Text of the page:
Addicted to Lists
By Janey Womeldorf
I love lists. I need lists. I would not be able to function without lists. I can never figure out though, whether the reason I make so many is because, one, I am an organized genius, or two, my memory is shot. As I get older, my need to make lists is intensifying, as is my dependency on calendars. Do I have some sort of weird addiction or just one horrendous memory?
In my kitchen hangs the essential wall calendar – my lifeline – the bigger the squares the better. Without this, I would never show up for appointments, renew my lottery ticket or send out birthday cards. I also have my fridge-magnet list for daily but less vital reminders to take out the chicken, vacuum and bake cookies, which strangely I never forget. In addition, a blank notepad hides permanently behind my fruit bowl for when I’m peeling potatoes and my brain suddenly spurts out that we are down to our last roll of toilet paper. It is a fact of life that these spontaneous reminders never happen when hands are free, clean or dry. On my desk notepad, I list overly-ambitious “To Do This Week” goals, but the mother of all lists is my yellow legal pad.
No flimsy scraps of paper for me; my master list is a full-sized, yellow writing tablet, and if I say so myself, a work of art. I list the groceries I need down the index, and write the items on sale, grouped by store, on the top half of the page with the grocery ads (complete with sale items circled) tucked in the back, all held in place by a large rubber band. I even attach paper clips for the coupons I don’t want to forget at the register. Nothing tortures the soul more than forgetting to use a coupon that sat just inches from your wallet. One time, my Mom and I both forgot to use our $5-off-2-entrees coupons at Red Lobster. Our husbands never flinched at our wasteful oversight; five years later, it still makes us cringe.
How do people even shop without a list? If I get to the store and don’t have my list, I might as well go home, otherwise I’ll buy everything I don’t need and nothing that I do. I found someone else’s list once on a bunch of broccoli. I was tempted to make a customer service announcement for the distraught shopper; I felt her pain. I should know; I lost my list once – scariest day of my life.
To the addicted list keeper, lists are a science.
I value neat lists, I have rewritten a list that looks messy, and I don’t like the way others make my lists for me. One time, I sounded off to my husband items I needed him to write down as I was handling raw chicken. When I looked at my list later, he had included too much product detail and his writing was too small. When I write cottage cheese, I automatically know I only buy low-fat. I don’t need to read “low-fat, large-curd, 2% cottage cheese” – too wordy. I rewrote it when he wasn’t looking. Also, if we are shopping together and he has control of the list, he makes a measly, simple check mark next to the item once it goes into the cart. I hate that. I wait until he gets sidetracked at steak and seafood, then I grab the pen and strike lines with abandon. Secretly, I love the feeling of crossing something off a list. I have even written things on a list just for the satisfaction of crossing them off – it’s the sense of accomplishment. The list is my “in” basket and nothing satisfies like seeing it empty; it’s a sign of a job well done.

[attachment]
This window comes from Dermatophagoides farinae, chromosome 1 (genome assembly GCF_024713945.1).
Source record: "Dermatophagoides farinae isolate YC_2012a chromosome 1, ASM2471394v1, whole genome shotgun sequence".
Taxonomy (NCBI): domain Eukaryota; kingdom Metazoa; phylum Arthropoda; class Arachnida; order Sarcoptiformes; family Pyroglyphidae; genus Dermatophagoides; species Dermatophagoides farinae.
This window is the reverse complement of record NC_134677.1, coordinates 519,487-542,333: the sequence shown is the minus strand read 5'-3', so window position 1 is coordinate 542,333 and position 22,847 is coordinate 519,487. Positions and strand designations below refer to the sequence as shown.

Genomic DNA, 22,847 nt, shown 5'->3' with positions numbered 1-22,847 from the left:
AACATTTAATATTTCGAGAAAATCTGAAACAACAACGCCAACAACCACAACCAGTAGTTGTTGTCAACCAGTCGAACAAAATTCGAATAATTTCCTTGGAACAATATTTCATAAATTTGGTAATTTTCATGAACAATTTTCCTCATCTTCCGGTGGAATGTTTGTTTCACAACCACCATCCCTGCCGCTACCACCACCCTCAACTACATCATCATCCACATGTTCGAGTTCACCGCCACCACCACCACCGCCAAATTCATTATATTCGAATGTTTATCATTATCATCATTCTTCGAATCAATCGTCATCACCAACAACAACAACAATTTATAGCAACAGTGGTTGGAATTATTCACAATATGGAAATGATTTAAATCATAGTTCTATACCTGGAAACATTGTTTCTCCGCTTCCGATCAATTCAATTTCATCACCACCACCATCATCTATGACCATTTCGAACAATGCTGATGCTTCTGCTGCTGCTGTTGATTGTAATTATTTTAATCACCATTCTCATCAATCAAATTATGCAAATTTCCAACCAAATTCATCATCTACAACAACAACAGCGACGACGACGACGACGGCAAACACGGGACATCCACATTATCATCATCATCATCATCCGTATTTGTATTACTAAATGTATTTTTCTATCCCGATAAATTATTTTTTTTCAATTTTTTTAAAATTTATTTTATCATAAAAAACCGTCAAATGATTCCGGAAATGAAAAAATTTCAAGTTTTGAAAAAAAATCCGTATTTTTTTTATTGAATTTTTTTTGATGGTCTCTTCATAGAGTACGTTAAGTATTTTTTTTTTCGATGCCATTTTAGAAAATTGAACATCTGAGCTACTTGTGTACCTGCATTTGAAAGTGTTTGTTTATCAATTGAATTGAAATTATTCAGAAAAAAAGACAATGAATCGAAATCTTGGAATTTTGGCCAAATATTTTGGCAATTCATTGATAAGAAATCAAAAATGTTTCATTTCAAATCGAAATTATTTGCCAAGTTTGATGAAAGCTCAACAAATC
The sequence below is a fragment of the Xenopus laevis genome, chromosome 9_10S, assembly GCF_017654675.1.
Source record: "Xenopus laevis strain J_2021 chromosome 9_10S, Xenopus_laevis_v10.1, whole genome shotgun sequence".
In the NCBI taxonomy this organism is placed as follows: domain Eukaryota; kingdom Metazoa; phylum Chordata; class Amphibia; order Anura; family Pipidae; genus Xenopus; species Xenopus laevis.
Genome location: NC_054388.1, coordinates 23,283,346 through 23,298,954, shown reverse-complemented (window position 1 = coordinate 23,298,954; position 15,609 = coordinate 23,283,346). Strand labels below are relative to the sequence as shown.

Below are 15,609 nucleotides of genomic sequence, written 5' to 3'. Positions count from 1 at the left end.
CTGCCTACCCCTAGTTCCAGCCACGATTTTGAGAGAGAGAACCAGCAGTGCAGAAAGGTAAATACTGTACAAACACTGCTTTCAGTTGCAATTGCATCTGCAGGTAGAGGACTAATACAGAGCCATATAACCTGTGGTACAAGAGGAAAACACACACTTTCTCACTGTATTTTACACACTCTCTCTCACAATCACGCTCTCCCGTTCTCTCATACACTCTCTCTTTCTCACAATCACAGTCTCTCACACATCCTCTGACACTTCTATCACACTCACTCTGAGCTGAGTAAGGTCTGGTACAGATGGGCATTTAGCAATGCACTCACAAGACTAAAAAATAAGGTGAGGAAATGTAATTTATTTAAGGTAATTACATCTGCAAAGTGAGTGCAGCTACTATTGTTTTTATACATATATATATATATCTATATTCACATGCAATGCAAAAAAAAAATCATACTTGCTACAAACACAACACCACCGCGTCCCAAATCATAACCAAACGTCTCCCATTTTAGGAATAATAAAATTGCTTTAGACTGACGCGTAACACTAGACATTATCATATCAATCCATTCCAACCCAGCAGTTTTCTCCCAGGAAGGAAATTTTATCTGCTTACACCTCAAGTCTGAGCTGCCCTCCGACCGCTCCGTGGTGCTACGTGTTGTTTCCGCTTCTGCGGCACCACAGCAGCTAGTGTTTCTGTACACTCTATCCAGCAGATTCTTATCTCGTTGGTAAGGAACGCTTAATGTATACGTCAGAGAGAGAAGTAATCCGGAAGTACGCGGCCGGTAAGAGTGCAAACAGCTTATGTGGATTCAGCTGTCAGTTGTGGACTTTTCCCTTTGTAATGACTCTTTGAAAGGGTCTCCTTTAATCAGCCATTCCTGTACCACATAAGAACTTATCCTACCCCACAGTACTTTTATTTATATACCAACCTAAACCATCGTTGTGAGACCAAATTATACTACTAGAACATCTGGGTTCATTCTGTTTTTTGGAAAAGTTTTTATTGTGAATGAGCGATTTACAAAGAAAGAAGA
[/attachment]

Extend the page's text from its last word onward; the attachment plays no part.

Other pearls of list wisdom: Never compose a list on anything that may double up as a Kleenex or on the back of paper napkins at fast-food restaurants. You will, without question, forget what you did and trash everything on your tray on the way out. Two hours later, one of two scenarios will plague you. One, the forgotten item still haunts you, to the point of being stressful, or two, you remembered it and scribbled it blindly down on the car notepad while driving, which now means you have gobbledygook posing as a word that you can neither decipher nor remember. The size, shape, and feel of a notepad are also key.
Lined notepaper is too restricting as my scribble rarely fits in the tiny space, so I prefer a blank slate or minimum half an inch between lines. I don’t like pre-printed titles like “Don’t Forget.” I mean, why not just slap me in the face. I’m only using the list because if I don’t, that’s exactly what I will do. You don’t need to rub salt in the wounds of my absent-mindedness. Let me title my own lists thank you very much. Also, notepads are like purses – best selected by the user. I even take my favorite on vacation with me. The thought of being in a hotel room with nothing to make a list on makes me panicky. What if I suddenly think of something we need to buy when we’re out? Too risky.
I also keep permanent lists on my desktop: Christmas-Gift Ideas; Upcoming Vacation Packing list; Books Recommended to Me and my New Year Resolutions list. As this last list rarely changes – lose weight, clean more, drink less – I don’t even put the year on it now. One year, I resolved to keep less lists. I failed after three days. I deleted the resolution from the document and instead embraced my quirky habit. Lists are my life. They complete me.
Lest you think I’m shallow, there are some other things that complete me too; I just can’t quite remember what they are. Wait a minute; I think I wrote them down somewhere.
Let me just get that list.
About this writer
- Janey Womeldorf is a freelance writer who thrives on writing about the humorous, the poignant, and the continually-surprising sides of everyday life. She drinks too much coffee and scribbles away in Memphis, Tennessee.